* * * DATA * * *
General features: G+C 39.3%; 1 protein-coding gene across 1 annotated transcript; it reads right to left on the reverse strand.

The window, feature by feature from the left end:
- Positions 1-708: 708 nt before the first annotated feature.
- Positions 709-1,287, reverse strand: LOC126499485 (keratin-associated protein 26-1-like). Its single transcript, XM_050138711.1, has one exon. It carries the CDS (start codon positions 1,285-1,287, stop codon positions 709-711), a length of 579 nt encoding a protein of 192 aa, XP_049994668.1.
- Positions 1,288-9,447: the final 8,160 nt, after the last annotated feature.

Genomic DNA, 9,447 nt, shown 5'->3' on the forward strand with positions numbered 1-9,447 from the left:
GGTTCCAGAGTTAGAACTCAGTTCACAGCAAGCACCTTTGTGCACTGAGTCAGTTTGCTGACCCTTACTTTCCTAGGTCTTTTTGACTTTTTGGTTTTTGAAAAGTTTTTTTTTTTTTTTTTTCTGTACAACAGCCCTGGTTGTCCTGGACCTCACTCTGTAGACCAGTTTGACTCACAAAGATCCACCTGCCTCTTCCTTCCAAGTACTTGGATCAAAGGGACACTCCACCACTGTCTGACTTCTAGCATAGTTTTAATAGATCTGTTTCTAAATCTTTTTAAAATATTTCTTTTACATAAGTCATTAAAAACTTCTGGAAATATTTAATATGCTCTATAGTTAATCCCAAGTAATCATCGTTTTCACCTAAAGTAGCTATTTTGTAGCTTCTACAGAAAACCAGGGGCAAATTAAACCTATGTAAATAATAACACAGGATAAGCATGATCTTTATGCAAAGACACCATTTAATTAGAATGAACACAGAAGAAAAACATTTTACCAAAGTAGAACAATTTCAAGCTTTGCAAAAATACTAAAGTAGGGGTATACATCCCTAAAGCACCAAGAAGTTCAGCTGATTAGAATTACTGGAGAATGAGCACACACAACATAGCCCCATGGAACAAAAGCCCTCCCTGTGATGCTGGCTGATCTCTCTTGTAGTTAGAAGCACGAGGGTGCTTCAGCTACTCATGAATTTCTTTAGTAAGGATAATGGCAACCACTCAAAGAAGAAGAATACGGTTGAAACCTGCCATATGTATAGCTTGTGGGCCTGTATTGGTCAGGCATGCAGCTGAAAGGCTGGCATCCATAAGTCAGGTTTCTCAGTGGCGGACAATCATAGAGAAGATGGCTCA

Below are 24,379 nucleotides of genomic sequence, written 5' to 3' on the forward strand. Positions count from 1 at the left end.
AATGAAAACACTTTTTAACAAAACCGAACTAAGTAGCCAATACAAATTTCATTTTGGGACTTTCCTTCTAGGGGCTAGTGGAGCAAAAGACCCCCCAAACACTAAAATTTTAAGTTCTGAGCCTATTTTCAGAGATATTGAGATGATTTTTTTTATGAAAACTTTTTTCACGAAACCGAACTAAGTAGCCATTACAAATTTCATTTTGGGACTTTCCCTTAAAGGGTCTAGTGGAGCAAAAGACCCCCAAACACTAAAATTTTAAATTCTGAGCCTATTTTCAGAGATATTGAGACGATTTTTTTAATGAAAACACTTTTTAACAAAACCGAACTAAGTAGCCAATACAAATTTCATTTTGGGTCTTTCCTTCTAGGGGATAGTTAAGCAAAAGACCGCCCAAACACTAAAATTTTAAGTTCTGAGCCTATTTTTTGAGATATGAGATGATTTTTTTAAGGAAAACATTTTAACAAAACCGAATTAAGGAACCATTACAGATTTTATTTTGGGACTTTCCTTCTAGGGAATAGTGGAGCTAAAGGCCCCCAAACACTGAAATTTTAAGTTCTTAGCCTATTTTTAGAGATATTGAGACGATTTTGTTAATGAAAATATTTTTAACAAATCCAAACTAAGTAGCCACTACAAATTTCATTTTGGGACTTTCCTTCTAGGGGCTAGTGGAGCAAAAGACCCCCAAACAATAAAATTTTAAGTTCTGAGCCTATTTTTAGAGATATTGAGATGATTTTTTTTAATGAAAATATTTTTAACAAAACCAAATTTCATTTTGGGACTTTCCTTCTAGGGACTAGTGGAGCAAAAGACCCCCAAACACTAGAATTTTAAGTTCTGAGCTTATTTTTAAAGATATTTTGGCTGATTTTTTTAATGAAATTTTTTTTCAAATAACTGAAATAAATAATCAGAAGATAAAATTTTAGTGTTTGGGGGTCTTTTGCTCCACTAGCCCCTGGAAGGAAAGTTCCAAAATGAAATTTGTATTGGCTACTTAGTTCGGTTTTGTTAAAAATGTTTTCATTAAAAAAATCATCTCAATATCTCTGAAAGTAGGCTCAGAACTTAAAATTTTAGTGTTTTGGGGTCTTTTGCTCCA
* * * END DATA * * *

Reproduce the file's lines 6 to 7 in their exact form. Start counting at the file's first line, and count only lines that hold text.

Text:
Genomic DNA, 9,447 nt, shown 5'->3' on the forward strand with positions numbered 1-9,447 from the left:
GGTTCCAGAGTTAGAACTCAGTTCACAGCAAGCACCTTTGTGCACTGAGTCAGTTTGCTGACCCTTACTTTCCTAGGTCTTTTTGACTTTTTGGTTTTTGAAAAGTTTTTTTTTTTTTTTTTTCTGTACAACAGCCCTGGTTGTCCTGGACCTCACTCTGTAGACCAGTTTGACTCACAAAGATCCACCTGCCTCTTCCTTCCAAGTACTTGGATCAAAGGGACACTCCACCACTGTCTGACTTCTAGCATAGTTTTAATAGATCTGTTTCTAAATCTTTTTAAAATATTTCTTTTACATAAGTCATTAAAAACTTCTGGAAATATTTAATATGCTCTATAGTTAATCCCAAGTAATCATCGTTTTCACCTAAAGTAGCTATTTTGTAGCTTCTACAGAAAACCAGGGGCAAATTAAACCTATGTAAATAATAACACAGGATAAGCATGATCTTTATGCAAAGACACCATTTAATTAGAATGAACACAGAAGAAAAACATTTTACCAAAGTAGAACAATTTCAAGCTTTGCAAAAATACTAAAGTAGGGGTATACATCCCTAAAGCACCAAGAAGTTCAGCTGATTAGAATTACTGGAGAATGAGCACACACAACATAGCCCCATGGAACAAAAGCCCTCCCTGTGATGCTGGCTGATCTCTCTTGTAGTTAGAAGCACGAGGGTGCTTCAGCTACTCATGAATTTCTTTAGTAAGGATAATGGCAACCACTCAAAGAAGAAGAATACGGTTGAAACCTGCCATATGTATAGCTTGTGGGCCTGTATTGGTCAGGCATGCAGCTGAAAGGCTGGCATCCATAAGTCAGGTTTCTCAGTGGCGGACAATCATAGAGAAGATGGCTCA